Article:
Pranksters: Making Mischief in the Modern World

Pranksters: Making Mischief in the Modern World

Pranksters: Making Mischief in the Modern World

Pranksters: Making Mischief in the Modern World

Synopsis

From Benjamin Franklin's newspaper hoax that faked the death of his rival to Abbie Hoffman's attempt to levitate the Pentagon, pranksters, hoaxers, and con artists have caused confusion, disorder, and laughter in Western society for centuries. Profiling the most notorious mischief makers from the 1600s to the present day, Pranksters explores how "pranks" are part of a long tradition of speaking truth to power and social critique.

Invoking such historical and contemporary figures as P.T. Barnum, Jonathan Swift, WITCH, The Yes Men, and Stephen Colbert, Kembrew McLeod shows how staged spectacles that balance the serious and humorous can spark important public conversations. In some instances, tricksters have incited social change (and unfortunate prank blowback) by manipulating various forms of media, from newspapers to YouTube. For example, in the 1960s, self-proclaimed "professional hoaxer" Alan Abel lampooned America's hypocritical sexual mores by using conservative rhetoric to fool the news media into covering a satirical organization that advocated clothing naked animals. In the 1990s, Sub Pop Records then-receptionist Megan Jasper satirized the commodification of alternative music culture by pranking the New York Times into reporting on her fake lexicon of "grunge speak." Throughout this book, McLeod shows how pranks interrupt the daily flow of approved information and news, using humor to underscore larger, pointed truths.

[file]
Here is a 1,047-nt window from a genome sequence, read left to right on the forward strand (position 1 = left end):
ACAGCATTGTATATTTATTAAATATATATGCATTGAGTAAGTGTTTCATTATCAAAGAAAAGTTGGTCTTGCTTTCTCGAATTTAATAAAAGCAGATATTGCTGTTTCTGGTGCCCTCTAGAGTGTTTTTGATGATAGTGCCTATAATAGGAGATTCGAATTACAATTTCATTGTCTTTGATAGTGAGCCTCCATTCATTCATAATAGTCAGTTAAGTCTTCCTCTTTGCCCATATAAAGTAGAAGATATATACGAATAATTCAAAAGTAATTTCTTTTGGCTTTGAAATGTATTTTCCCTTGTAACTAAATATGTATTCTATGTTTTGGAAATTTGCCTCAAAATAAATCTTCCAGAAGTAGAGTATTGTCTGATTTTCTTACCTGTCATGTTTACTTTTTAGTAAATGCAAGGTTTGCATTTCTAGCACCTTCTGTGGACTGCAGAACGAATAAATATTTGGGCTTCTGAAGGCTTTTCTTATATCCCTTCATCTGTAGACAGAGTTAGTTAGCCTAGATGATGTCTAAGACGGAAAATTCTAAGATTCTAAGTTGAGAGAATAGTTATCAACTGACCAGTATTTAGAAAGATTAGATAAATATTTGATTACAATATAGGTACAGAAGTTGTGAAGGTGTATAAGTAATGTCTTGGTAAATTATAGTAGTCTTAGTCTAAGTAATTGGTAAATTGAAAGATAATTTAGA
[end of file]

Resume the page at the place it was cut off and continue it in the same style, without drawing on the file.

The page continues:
Written in an accessible, story-driven style, Pranksters reveals how mischief makers have left their shocking, entertaining, and educational mark on modern political and social life.

Excerpt

American wit and wisdom began with some mass-mediated mischief. in the December 19, 1732 edition of the Pennsylvania Gazette, Benjamin Franklin penned the following advertisement: “Just published for 1733: Poor Richard: An Almanack containing the lunations, eclipses, planets motions and aspects, weather, … [and the] prediction of the death of his friend Mr. Titan Leeds.” Writing under the name Richard Saunders, he not only narrowed down Leeds’s time of death to the date and time—October 17, 1733 at 3:29 p.m.—but also the exact moment when two worldly bodies aligned: “at the very instant of the conjunction of the Sun and Mercury.” Franklin was a rationalist product of the Enlightenment. He was a cynic who valued science over superstition, and heaped scorn on astrologers such as Titan Leeds. More crucially, Leeds was a business rival, and the printer’s way up the ladder of wealth was often achieved by stepping on his competitors. Franklin claimed that the two friends frequently debated when the cosmos had scheduled Leeds’s appointment with the grim reaper: “But at length he is inclinable to agree with my judgment. Which of us is most exact, a little time will now determine.”

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